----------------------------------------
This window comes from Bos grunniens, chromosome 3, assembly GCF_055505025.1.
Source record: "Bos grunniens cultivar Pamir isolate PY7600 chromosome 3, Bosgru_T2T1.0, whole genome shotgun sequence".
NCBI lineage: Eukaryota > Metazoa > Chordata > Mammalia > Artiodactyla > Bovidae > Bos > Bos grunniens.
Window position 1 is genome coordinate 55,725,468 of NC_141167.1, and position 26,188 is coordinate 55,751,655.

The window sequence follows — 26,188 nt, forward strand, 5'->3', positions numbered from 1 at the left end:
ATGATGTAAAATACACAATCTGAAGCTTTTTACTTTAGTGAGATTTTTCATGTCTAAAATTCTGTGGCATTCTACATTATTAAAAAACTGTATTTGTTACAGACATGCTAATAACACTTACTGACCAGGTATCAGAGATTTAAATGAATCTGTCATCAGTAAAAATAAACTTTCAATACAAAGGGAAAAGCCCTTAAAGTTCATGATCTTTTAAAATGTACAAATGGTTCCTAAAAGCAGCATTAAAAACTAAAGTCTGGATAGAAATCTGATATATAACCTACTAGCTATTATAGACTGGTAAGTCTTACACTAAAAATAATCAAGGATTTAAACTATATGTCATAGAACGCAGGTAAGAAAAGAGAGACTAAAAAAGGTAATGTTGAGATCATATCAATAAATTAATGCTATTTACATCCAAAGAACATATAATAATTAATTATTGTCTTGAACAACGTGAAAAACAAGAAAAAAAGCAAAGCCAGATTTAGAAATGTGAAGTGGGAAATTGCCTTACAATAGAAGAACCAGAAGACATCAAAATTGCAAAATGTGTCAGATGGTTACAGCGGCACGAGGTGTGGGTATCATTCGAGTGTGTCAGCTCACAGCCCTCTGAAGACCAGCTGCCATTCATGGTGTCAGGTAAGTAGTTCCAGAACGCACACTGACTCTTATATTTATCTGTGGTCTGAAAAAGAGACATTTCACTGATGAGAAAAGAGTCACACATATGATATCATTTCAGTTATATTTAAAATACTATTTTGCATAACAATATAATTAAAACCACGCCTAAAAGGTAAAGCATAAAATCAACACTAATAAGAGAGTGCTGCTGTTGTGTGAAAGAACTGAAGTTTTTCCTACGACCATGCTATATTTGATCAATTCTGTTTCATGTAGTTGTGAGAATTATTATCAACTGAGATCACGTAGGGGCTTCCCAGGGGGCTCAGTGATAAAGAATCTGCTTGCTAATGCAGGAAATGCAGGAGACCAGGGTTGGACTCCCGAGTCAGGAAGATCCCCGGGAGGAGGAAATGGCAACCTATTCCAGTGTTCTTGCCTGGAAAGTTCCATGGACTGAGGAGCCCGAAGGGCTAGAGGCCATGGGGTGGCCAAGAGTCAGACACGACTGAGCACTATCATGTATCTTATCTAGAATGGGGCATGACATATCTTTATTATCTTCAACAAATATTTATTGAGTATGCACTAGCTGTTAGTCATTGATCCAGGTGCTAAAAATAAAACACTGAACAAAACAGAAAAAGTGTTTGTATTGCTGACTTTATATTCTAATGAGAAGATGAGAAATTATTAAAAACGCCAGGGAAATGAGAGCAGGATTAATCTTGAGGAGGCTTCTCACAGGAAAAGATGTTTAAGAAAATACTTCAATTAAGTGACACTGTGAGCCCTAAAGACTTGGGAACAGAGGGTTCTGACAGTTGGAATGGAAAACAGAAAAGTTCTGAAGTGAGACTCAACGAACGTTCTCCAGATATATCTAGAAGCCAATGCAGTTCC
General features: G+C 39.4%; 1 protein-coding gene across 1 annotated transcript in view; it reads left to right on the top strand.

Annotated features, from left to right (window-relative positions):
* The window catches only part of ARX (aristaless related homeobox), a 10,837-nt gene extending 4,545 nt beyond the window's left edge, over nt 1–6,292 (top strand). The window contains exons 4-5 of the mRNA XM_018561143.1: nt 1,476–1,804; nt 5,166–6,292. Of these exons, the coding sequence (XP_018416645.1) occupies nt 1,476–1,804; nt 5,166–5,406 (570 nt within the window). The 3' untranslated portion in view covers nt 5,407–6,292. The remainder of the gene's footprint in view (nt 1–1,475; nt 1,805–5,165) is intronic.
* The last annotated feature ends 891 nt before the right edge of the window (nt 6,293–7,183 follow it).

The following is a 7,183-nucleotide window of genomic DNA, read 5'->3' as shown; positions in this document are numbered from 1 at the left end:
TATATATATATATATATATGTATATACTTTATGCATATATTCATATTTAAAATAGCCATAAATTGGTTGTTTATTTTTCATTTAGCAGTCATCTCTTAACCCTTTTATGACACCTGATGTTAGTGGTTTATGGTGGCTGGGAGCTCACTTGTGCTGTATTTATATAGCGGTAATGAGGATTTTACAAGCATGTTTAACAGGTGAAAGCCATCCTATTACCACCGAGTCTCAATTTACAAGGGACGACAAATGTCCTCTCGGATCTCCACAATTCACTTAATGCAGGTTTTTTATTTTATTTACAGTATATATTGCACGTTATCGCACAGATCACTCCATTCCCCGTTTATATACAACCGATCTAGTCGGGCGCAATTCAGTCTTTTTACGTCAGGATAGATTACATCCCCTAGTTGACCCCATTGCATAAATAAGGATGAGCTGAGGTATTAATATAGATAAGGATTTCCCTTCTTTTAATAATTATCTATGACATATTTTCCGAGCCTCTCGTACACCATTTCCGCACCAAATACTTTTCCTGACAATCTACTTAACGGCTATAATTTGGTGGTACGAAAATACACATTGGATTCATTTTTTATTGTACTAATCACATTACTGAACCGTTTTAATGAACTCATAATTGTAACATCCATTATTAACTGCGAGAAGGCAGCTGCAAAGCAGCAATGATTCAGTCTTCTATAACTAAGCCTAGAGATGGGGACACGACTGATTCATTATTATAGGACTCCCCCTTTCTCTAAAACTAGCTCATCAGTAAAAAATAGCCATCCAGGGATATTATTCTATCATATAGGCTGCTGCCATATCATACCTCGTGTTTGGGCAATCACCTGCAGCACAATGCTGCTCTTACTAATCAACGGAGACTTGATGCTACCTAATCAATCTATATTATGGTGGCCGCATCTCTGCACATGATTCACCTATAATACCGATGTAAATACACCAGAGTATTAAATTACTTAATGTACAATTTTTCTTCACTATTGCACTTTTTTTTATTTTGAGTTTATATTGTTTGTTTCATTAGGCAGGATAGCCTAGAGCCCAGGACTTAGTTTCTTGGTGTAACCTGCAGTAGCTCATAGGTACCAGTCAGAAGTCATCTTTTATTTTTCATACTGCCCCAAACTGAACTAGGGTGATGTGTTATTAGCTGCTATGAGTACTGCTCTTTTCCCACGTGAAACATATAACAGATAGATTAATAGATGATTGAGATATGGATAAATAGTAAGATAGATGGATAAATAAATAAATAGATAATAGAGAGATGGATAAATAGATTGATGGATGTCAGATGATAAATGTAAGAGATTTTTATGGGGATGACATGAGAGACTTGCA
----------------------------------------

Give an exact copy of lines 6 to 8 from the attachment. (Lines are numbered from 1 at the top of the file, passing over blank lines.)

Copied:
ATGATGTAAAATACACAATCTGAAGCTTTTTACTTTAGTGAGATTTTTCATGTCTAAAATTCTGTGGCATTCTACATTATTAAAAAACTGTATTTGTTACAGACATGCTAATAACACTTACTGACCAGGTATCAGAGATTTAAATGAATCTGTCATCAGTAAAAATAAACTTTCAATACAAAGGGAAAAGCCCTTAAAGTTCATGATCTTTTAAAATGTACAAATGGTTCCTAAAAGCAGCATTAAAAACTAAAGTCTGGATAGAAATCTGATATATAACCTACTAGCTATTATAGACTGGTAAGTCTTACACTAAAAATAATCAAGGATTTAAACTATATGTCATAGAACGCAGGTAAGAAAAGAGAGACTAAAAAAGGTAATGTTGAGATCATATCAATAAATTAATGCTATTTACATCCAAAGAACATATAATAATTAATTATTGTCTTGAACAACGTGAAAAACAAGAAAAAAAGCAAAGCCAGATTTAGAAATGTGAAGTGGGAAATTGCCTTACAATAGAAGAACCAGAAGACATCAAAATTGCAAAATGTGTCAGATGGTTACAGCGGCACGAGGTGTGGGTATCATTCGAGTGTGTCAGCTCACAGCCCTCTGAAGACCAGCTGCCATTCATGGTGTCAGGTAAGTAGTTCCAGAACGCACACTGACTCTTATATTTATCTGTGGTCTGAAAAAGAGACATTTCACTGATGAGAAAAGAGTCACACATATGATATCATTTCAGTTATATTTAAAATACTATTTTGCATAACAATATAATTAAAACCACGCCTAAAAGGTAAAGCATAAAATCAACACTAATAAGAGAGTGCTGCTGTTGTGTGAAAGAACTGAAGTTTTTCCTACGACCATGCTATATTTGATCAATTCTGTTTCATGTAGTTGTGAGAATTATTATCAACTGAGATCACGTAGGGGCTTCCCAGGGGGCTCAGTGATAAAGAATCTGCTTGCTAATGCAGGAAATGCAGGAGACCAGGGTTGGACTCCCGAGTCAGGAAGATCCCCGGGAGGAGGAAATGGCAACCTATTCCAGTGTTCTTGCCTGGAAAGTTCCATGGACTGAGGAGCCCGAAGGGCTAGAGGCCATGGGGTGGCCAAGAGTCAGACACGACTGAGCACTATCATGTATCTTATCTAGAATGGGGCATGACATATCTTTATTATCTTCAACAAATATTTATTGAGTATGCACTAGCTGTTAGTCATTGATCCAGGTGCTAAAAATAAAACACTGAACAAAACAGAAAAAGTGTTTGTATTGCTGACTTTATATTCTAATGAGAAGATGAGAAATTATTAAAAACGCCAGGGAAATGAGAGCAGGATTAATCTTGAGGAGGCTTCTCACAGGAAAAGATGTTTAAGAAAATACTTCAATTAAGTGACACTGTGAGCCCTAAAGACTTGGGAACAGAGGGTTCTGACAGTTGGAATGGAAAACAGAAAAGTTCTGAAGTGAGACTCAACGAACGTTCTCCAGATATATCTAGAAGCCAATGCAGTTCC
General features: G+C 39.4%; 1 protein-coding gene across 1 annotated transcript in view; it reads left to right on the top strand.

Annotated features, from left to right (window-relative positions):